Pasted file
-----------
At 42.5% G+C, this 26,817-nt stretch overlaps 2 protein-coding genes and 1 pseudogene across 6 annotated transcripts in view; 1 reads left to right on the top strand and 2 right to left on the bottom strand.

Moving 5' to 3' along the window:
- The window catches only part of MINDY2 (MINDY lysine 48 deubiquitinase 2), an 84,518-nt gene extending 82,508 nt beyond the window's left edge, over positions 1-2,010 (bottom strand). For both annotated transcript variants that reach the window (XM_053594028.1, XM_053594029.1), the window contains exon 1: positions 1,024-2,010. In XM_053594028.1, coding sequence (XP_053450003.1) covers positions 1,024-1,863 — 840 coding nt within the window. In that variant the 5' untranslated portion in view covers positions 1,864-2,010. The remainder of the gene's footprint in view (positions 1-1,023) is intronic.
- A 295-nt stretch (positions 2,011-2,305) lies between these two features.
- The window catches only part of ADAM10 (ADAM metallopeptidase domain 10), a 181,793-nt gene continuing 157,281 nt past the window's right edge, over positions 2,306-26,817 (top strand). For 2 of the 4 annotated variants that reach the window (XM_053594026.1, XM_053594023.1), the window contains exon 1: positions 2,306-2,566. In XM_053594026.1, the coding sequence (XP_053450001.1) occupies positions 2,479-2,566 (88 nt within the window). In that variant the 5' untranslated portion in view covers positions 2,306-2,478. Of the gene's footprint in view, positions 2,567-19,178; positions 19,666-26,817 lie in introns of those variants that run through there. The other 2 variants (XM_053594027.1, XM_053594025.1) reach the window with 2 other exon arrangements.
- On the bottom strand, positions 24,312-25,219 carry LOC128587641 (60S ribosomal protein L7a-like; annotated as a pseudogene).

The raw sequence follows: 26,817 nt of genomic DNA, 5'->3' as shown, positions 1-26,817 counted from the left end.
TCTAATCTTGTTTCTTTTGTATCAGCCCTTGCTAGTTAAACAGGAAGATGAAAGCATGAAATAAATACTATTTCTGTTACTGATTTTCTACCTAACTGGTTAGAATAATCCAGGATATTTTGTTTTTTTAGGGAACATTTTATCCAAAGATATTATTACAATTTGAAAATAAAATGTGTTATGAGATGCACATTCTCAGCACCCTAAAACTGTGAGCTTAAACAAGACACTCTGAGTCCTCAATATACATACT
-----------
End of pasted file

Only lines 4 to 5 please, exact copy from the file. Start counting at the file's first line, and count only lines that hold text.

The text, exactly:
- A 295-nt stretch (positions 2,011-2,305) lies between these two features.
- The window catches only part of ADAM10 (ADAM metallopeptidase domain 10), a 181,793-nt gene continuing 157,281 nt past the window's right edge, over positions 2,306-26,817 (top strand). For 2 of the 4 annotated variants that reach the window (XM_053594026.1, XM_053594023.1), the window contains exon 1: positions 2,306-2,566. In XM_053594026.1, the coding sequence (XP_053450001.1) occupies positions 2,479-2,566 (88 nt within the window). In that variant the 5' untranslated portion in view covers positions 2,306-2,478. Of the gene's footprint in view, positions 2,567-19,178; positions 19,666-26,817 lie in introns of those variants that run through there. The other 2 variants (XM_053594027.1, XM_053594025.1) reach the window with 2 other exon arrangements.